I want you to remember the last time you flew the friendly skies. You wasted time in a security line for 45 minutes, waited around a crowded airport with other customers for hours, and then boarded a plane with serviceable features like overhead reading lights, (possibly) fee-based beverage service and a seat that may or may not have had a head rest.
Now imagine that instead of commercial, you were flying private. There would have been no lines. The pilot would have asked you where you wanted to go, how fast, and at what altitude. The food and drink would have been catered specifically to your tastes. The in-flight entertainment would have been tailored to your personal preferences. And instead of seats, there would be large plush recliners and wall-to-wall sofas.
Nice, right? That’s the difference between what a typical gym visit feels like versus the experience that you and your studio team should create.
In the take-no-prisoners studio world of European-model-thin margins and Fifth Avenue-like amenities, it’s no longer acceptable to merely give people a workout. Today you have to create a culture and an experience that makes each client feel like they are in the first class of fitness options.
That level of personalization is expected, and studios that fail to understand how to deliver such white-glove service will end up struggling to hit class minimums and book sessions. The good news is that this high-touch attitude of specialization is happening all around the industry right now. And by following their lead you can reinvent your studio’s staff, technology, programming and culture to give members that all-important sense of private, as opposed to commercial.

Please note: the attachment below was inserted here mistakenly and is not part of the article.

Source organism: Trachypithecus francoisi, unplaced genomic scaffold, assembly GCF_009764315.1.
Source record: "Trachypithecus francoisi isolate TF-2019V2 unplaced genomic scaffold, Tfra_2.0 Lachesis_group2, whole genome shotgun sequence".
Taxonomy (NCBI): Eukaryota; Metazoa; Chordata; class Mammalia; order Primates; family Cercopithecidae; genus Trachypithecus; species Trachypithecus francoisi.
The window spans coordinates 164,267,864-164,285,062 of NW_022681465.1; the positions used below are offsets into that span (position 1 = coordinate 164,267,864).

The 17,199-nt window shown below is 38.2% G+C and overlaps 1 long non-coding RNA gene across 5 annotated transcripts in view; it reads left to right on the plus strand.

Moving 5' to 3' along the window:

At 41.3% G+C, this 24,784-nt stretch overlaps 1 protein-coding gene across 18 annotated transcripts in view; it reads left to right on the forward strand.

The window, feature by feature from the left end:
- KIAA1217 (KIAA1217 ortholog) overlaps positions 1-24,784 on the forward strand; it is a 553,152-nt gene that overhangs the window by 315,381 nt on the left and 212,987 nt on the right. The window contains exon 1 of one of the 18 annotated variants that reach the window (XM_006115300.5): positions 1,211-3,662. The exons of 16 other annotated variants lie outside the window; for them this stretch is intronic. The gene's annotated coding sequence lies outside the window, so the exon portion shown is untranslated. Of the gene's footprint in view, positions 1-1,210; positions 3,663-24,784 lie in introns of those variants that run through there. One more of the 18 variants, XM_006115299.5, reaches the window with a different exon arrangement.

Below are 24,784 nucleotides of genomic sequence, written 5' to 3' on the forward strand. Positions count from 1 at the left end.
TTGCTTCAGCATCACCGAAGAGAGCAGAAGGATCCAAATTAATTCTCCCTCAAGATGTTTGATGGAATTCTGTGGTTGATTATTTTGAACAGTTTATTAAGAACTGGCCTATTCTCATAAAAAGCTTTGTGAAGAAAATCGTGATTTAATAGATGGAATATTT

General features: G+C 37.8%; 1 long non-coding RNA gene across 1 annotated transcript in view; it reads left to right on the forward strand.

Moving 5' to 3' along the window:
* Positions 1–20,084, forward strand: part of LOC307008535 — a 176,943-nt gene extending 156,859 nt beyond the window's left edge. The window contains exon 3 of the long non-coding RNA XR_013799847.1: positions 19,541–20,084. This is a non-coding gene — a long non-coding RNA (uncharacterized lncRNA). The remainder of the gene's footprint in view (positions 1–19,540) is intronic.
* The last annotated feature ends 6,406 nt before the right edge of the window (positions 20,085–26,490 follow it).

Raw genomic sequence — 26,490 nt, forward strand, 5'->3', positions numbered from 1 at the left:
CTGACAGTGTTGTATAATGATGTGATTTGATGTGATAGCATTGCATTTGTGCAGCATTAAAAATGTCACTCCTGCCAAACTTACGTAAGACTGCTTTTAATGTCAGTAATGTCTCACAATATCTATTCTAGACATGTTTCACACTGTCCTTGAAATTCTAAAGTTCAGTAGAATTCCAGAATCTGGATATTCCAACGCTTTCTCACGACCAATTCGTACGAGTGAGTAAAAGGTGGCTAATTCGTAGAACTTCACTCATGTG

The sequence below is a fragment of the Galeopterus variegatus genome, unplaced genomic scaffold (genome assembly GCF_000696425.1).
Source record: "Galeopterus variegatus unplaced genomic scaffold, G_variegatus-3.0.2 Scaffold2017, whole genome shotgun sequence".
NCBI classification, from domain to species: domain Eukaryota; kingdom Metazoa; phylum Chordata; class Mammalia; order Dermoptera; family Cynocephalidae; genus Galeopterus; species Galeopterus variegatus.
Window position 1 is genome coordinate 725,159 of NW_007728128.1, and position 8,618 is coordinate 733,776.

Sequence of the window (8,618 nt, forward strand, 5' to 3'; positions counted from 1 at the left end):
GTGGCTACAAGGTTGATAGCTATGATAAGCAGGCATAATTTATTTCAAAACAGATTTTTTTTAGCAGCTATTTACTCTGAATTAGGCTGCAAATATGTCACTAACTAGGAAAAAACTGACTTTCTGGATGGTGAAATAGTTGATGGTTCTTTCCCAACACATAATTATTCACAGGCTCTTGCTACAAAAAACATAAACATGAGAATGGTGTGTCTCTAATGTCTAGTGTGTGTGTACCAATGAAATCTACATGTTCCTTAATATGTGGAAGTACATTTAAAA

Is Your Staff Into Role Playing?
A studio’s staff is unique. They have to be. We ask them to be brilliant and multitask in ways that big-box clubs do not. And because there are only a handful of employees, an overabundance of potential touch points exist between staff and guest. The 2013 IBIS World Report on Gym, Health and Fitness Clubs in the US estimates that in 2016 there will be 56 million members, spread out over 34,540 facilities with approximately 17.43 employees per facility.
That comes out to 1 employee for every 92 members.
Now consider the studio numbers. It’s most likely half of that. That means your team will be interacting with members much more frequently than a traditional club’s staff, which in turn means more opportunity for negative exchanges. So how do you ensure that your team is consistently on brand and delivering the service and quality that you strive to create in your studio?
I have two words for you: Role play. Telling your team to do something is one thing, but watching them do it (over and over again) is something else. Teaching customer service is critical in order for your staff stand out from the studio down the street. Owners who don’t set aside time every week to role play are in for a business riddled with turnover, grievances, and staff identity issues.
Make Technology Work For You
Technology is one of the biggest leaps forward for our industry in the past 10 years. The membership experience is no longer taking place solely at a physical address. It all starts with your CRM. Studio software is so advanced now that it can track innumerable amounts of data on your clients. But the best and most underused feature is the NOTES section.
Your staff should fill that area of a customer’s profile page daily with information such as injuries, referral opportunities (kids, spouses, coworkers, etc.), billing issues, instructor comments, and other feedback. The goal is to create a more personalized experience between your member and studio.